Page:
By Lisa Erickson, MS, LMHC
Spoiler alert—this posting may reveal plot information.
Lisbeth Salander is the fictional heroine of Steig Larsson’s trilogy The Girl with the Dragon Tattoo, The Girl Who Played with Fire and The Girl Who Kicked the Hornet’s Nest. As the heroine, Lisbeth Salander embodies certain characteristics of giftedness, and these characteristics help her survive terrible, long-term physical, sexual and emotional abuse.
What helps Lisbeth Salander survive her ordeals?
Good problem solving skills mediate trauma.
Lisbeth Salander survives traumas that might lead to addiction or the suicide of a less resilient character. Giftedness contributes to her resiliency by aiding her problem solving, which increases her ability to cope.
Her giftedness provides a supportive mediating factor to the experience of trauma.
It allows her to hold on to the knowledge of what was done to her without questioning, minimizing or rationalizing away the reality of what happens, or internalizing a false belief that she has done something to deserve it.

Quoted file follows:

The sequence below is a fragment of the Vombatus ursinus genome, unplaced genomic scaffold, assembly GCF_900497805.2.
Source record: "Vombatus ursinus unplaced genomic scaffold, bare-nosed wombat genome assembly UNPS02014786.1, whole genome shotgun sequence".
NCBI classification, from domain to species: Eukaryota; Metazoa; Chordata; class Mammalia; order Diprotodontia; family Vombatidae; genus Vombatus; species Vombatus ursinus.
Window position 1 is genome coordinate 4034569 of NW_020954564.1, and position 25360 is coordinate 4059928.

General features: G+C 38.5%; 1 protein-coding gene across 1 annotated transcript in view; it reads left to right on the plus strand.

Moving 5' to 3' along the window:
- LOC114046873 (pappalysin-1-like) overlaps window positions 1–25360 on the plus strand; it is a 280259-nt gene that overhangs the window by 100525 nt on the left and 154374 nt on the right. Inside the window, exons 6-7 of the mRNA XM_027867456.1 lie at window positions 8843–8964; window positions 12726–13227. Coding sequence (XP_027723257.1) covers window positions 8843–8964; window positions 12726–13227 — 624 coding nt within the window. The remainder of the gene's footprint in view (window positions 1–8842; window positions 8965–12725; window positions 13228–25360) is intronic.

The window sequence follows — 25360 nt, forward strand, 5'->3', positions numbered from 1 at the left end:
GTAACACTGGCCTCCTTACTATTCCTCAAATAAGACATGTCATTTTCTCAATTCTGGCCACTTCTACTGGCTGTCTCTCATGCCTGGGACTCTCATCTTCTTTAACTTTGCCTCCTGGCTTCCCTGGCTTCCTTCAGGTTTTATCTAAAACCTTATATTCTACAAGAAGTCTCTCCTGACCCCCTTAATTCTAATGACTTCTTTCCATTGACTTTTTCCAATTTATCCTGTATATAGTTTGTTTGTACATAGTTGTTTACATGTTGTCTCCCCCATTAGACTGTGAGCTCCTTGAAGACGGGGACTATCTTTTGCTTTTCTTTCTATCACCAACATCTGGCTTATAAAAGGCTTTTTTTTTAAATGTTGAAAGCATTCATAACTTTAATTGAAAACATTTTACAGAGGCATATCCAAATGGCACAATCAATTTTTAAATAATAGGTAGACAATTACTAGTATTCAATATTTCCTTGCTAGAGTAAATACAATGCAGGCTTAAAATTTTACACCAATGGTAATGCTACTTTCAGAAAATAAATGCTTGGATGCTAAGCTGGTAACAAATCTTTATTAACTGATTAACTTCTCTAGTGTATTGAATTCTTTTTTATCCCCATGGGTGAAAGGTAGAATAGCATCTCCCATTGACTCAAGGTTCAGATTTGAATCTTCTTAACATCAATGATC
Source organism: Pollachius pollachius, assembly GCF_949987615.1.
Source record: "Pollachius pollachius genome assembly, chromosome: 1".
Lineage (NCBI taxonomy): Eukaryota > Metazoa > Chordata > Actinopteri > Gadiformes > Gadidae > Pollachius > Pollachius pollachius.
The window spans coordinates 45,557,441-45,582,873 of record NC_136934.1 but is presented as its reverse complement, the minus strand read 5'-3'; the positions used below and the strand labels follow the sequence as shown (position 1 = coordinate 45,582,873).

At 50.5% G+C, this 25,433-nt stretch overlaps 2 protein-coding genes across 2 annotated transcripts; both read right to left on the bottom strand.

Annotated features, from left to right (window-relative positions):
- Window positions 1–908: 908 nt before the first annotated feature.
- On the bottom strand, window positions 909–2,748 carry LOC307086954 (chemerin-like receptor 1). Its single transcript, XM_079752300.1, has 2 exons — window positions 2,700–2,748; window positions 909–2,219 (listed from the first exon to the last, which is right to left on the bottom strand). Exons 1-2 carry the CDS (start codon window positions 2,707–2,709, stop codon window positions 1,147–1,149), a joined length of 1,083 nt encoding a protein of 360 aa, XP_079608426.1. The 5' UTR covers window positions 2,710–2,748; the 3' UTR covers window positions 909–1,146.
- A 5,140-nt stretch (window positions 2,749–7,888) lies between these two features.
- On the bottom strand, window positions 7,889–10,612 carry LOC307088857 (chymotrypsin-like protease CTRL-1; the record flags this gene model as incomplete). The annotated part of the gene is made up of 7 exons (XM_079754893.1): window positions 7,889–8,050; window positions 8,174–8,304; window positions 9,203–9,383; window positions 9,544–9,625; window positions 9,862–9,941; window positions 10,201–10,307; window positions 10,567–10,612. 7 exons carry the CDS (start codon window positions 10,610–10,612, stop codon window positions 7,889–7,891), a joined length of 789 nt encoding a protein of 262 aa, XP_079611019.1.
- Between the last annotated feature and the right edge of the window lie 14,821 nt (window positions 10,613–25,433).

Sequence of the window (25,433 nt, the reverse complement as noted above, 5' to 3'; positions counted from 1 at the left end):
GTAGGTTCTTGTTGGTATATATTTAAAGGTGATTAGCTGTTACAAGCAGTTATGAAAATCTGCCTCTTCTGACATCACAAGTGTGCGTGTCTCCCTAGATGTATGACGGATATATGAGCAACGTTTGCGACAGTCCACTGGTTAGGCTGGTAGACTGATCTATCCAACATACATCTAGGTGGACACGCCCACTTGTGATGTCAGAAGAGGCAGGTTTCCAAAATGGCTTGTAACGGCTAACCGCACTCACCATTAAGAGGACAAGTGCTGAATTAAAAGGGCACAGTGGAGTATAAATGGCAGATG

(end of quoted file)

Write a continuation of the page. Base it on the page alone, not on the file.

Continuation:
She is able to squarely face the truth, and not be broken by it.
If you are a gifted trauma survivor, trust that your problem solving abilities will help you.
Use your giftedness to hold on to the truth of what happened.
Resist the urge to internalize what is done to you.
Claim resilience as part of your nature.
To learn more about this, read Drama of the gifted child by Alice Miller. This short but emotionally powerful book has become a classic and may help you view your childhood from a different perspective.
Integrity helps maintain self-respect.
Gifted people tend to put a lot of thought into determining the right course of action—a course of action that serves the greater good and is consistent with a sense of personal integrity. These moral codes may not always match cultural or legal norms.
Lisbeth Salander is victimized under the guise of a legal authority, but her treatment is immoral. More than most, she understands that what is legal is not always moral, and that what is moral is not always legal. One is not a guarantee of the other.
Lisbeth Salander acts in defense of the underdog while meting out harsh judgment to those who wrong her and others. She takes care to support those that help her along the way, and makes amends to those intimates that are harmed by her enemies.
She finds solutions outside the traditional legal channels that, in some instances, prevent further abuse by her perpetrators.